Sold by auction for £361.10 with 21 bids. Seller Comments: First Edition. The book is in very good condition. Contents are complete and tight. Ownership details to the front endpaper. Top of text block edge is tinted red, boards are generally clean and bright. A little wear to the spine ends. Colour copy jacket included.
CC Comments: Published in the UK in 1932 under the title The Thirteen Problems. Both the US and the UK printings are far scarcer than the contemporaneous full length novels. As the recent Charlie Watts auction showed, a jacketed UK copy sold for an all-time Christie record at auction of £60,000 (though signed and with significant provenance). A jacketed copy of the US printing would garner far less, but is still quite pricey. The last jacketed copy sold at Heritage Auctions in 2019 for $5,500. When this book does show for sale, unjacketed, it is usually in fairly poor condition. So this price realised was certainly well bought. It affirms that short-story collections are now generally much scarcer and more valuable because of their smaller print runs.
The Hound of Death, Odhams Press, London, UK (1933).
Sold at auction for £331 with 21 bids. Seller Comments: The book is in very good condition. Contents are complete, clean and tight. No marks or inscriptions. Maroon boards are clean and bright. Dust jacket has minor edge wear. Some small internal clear tape repairs. VG book in VG jacket.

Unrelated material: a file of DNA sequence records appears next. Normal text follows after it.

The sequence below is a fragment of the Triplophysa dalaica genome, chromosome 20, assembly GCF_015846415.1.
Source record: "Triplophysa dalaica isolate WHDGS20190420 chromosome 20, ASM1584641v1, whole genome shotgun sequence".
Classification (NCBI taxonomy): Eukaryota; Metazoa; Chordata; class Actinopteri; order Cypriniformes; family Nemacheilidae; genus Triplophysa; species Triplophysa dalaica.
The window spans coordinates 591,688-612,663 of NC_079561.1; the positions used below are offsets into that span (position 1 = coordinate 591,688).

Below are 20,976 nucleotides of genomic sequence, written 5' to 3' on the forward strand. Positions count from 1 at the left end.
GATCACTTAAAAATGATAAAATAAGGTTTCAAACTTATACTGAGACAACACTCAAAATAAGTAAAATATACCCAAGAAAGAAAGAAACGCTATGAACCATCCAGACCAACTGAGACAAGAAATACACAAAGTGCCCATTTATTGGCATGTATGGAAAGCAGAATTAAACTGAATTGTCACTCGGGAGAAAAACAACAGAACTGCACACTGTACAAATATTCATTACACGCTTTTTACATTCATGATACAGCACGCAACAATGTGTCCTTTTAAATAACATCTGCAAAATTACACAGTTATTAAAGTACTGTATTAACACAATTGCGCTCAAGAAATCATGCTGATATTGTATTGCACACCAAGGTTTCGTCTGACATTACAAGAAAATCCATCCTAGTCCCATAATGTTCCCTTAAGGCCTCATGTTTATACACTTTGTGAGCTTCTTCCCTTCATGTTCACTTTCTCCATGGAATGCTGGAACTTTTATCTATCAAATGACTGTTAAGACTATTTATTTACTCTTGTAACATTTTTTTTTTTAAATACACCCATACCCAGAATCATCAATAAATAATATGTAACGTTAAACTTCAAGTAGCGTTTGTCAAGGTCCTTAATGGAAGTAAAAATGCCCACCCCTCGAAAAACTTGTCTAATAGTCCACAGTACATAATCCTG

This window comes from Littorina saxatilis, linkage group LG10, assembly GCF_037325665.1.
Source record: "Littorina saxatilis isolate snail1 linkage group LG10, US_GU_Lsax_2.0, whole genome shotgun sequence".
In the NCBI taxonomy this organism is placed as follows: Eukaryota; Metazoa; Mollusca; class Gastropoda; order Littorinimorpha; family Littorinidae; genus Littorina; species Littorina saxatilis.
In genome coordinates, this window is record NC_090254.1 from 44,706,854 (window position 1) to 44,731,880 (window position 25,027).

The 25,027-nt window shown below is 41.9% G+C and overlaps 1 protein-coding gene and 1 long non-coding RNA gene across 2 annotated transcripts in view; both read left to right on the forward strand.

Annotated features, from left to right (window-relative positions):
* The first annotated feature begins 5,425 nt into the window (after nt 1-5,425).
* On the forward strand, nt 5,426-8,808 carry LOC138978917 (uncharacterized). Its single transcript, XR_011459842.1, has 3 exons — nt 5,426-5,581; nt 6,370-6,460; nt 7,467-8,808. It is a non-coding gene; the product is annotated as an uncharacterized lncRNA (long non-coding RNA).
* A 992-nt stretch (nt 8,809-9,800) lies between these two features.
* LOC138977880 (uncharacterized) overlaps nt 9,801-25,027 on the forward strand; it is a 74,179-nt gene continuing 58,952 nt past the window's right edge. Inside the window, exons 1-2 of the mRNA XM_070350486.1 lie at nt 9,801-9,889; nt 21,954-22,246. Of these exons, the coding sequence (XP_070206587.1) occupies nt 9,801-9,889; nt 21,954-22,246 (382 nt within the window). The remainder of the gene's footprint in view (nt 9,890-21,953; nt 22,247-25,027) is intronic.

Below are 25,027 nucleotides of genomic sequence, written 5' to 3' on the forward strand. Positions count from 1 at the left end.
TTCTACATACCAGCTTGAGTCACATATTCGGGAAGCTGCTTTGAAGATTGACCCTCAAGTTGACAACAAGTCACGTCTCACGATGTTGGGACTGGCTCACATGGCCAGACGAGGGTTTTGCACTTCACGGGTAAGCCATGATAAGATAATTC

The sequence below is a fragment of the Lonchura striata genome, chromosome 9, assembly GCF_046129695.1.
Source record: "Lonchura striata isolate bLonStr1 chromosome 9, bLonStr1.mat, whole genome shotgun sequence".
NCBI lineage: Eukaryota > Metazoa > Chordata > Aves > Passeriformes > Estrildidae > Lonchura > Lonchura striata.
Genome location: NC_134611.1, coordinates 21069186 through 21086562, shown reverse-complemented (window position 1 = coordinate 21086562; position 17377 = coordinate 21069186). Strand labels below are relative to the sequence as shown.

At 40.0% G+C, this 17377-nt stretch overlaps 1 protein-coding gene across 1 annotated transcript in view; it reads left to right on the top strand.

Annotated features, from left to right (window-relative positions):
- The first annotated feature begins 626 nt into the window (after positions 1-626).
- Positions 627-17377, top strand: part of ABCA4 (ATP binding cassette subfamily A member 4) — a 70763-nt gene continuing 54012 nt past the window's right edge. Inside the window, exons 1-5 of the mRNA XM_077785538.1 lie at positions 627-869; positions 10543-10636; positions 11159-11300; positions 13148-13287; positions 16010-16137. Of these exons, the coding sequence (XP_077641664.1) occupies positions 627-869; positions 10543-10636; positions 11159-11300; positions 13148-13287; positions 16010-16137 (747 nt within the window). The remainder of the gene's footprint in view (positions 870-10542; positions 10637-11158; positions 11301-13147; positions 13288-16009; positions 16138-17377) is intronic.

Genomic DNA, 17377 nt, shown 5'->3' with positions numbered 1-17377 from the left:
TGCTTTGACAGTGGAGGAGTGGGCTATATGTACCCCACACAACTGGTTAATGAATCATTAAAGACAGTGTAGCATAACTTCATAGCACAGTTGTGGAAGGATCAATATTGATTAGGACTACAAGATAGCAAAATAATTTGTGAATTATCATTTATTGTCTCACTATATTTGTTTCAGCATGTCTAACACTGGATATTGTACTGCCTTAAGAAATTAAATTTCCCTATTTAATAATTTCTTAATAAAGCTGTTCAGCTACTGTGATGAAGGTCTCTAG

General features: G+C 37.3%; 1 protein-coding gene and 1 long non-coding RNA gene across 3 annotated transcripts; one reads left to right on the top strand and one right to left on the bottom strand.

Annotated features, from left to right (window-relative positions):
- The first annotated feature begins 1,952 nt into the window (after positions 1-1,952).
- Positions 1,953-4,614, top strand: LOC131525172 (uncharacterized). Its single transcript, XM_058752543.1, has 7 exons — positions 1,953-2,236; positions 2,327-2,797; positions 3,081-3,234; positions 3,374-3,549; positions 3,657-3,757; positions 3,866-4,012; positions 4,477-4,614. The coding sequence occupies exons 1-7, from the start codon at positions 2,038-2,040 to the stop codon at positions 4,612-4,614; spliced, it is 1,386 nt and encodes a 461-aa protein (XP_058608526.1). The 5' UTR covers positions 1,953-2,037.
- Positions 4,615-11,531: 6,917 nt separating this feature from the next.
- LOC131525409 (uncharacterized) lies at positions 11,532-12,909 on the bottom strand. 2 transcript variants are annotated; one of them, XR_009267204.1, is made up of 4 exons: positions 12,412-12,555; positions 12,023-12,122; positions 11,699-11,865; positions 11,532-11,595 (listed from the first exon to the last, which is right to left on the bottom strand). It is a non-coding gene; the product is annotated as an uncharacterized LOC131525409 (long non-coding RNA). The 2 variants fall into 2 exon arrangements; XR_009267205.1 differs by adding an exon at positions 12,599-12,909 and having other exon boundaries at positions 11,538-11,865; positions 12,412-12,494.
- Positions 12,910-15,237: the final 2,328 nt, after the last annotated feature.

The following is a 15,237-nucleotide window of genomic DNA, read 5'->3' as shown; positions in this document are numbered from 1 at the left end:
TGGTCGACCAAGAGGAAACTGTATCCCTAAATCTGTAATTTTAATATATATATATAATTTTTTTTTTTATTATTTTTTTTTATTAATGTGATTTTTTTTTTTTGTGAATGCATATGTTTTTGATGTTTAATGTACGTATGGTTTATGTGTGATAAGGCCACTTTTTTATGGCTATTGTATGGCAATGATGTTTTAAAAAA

CC Comments: A very good plus complete jacket. Most have chips missing on the spine. When first published by Odhams Press in 1933 this book was only available to the public by collecting a series of coupons from the weekly magazine The Passing Show in October 1933 and sending them with a payment of seven shillings to the publisher. Collins then took over the rights of publication and issued the first trade edition in February 1935. Atypically, these reprints are more valuable than the true first since Collins published far fewer volumes. What is surprising is that other Christie’s were 7/6 at the time – only sixpence more than the Odhams books. So the fact that the Odhams printing is not rare shows the success of the marketing campaign done by Odhams and The Passing Show. When all is said and done, a market correct price.
Two Unusual Editions of "The Murder on the Links":